Why I’m no longer talking to white people about race

Reni Eddo-Lodge
Why I’m no longer talking to white people about race

The genesis for this book lies in a blog written by the author, who is a journalist. She wrote of her frustration about the manner in which race and racism is being discussed in the UK. Her ideas went viral, and resulted in her decision to write this book.

This book is not for the faint-hearted white reader who refuses to acknowledge the structural nature of racism, falling back instead on the “I’m not racist – some of my best friends are black/brown/yellow/Jewish/Muslim” justification.

As she argues, white privilege does not imply that all white people are living in the lap of luxury, but it does mean that the fact of whiteness positively impacts on life trajectory – “and you probably won’t even notice it.” In the simplest terms, she describes how, from cradle to grave, race determines life chances; white people enjoy the freedom where their race is not deemed to be a “problem”; few white people can legitimately argue that they are less able to succeed because of their race.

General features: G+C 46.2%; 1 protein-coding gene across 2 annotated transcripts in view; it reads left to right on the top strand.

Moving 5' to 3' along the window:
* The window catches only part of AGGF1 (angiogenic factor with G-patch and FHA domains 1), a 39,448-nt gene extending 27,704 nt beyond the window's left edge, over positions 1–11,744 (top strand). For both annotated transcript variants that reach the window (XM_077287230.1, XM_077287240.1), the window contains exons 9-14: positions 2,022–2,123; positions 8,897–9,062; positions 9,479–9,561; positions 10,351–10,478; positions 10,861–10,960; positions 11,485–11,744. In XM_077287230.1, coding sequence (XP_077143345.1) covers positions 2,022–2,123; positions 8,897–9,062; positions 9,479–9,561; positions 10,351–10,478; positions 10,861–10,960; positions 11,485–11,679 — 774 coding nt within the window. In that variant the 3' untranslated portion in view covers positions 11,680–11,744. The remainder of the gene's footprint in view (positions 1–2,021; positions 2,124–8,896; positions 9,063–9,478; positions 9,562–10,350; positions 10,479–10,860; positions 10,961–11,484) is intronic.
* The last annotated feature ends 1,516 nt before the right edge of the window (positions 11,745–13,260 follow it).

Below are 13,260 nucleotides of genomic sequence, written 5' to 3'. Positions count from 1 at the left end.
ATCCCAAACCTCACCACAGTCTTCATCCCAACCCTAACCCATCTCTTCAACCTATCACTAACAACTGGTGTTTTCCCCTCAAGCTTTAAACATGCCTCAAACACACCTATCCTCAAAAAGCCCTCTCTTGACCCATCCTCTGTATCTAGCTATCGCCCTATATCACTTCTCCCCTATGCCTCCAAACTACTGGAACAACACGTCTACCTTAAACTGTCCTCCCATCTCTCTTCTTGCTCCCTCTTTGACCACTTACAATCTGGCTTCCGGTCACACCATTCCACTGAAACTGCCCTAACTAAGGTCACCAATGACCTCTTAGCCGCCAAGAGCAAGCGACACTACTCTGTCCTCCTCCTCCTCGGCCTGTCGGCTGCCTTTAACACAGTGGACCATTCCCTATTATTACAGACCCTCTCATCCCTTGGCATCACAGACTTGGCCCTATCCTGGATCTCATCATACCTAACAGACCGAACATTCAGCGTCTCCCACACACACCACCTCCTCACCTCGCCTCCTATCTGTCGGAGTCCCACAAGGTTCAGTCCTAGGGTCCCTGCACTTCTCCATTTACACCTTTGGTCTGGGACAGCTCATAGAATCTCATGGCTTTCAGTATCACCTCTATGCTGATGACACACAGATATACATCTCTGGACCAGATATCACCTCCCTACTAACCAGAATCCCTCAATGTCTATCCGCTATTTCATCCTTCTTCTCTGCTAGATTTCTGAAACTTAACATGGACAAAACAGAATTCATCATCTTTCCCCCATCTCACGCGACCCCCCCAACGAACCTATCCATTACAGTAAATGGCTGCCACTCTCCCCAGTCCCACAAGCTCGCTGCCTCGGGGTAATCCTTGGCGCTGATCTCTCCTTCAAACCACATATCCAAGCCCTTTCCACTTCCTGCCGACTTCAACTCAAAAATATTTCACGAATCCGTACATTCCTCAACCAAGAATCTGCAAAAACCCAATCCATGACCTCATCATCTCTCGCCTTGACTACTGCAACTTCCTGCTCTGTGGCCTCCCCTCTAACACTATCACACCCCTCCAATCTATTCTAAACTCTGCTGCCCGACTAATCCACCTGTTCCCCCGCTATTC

She places these contemporary problems in the context of the history of race relations in the UK, at times drawing parallels with the civil rights movements in the USA. In a very short space, she gives a terrific overview of the history and the unique circumstances which have led modern, multi-cultural UK to the racial tensions within it.

I highly recommend this very important book; almost every issue she raises is just as pertinent to Australia. Be prepared to be confronted – it’s a book that must be read with an open mind.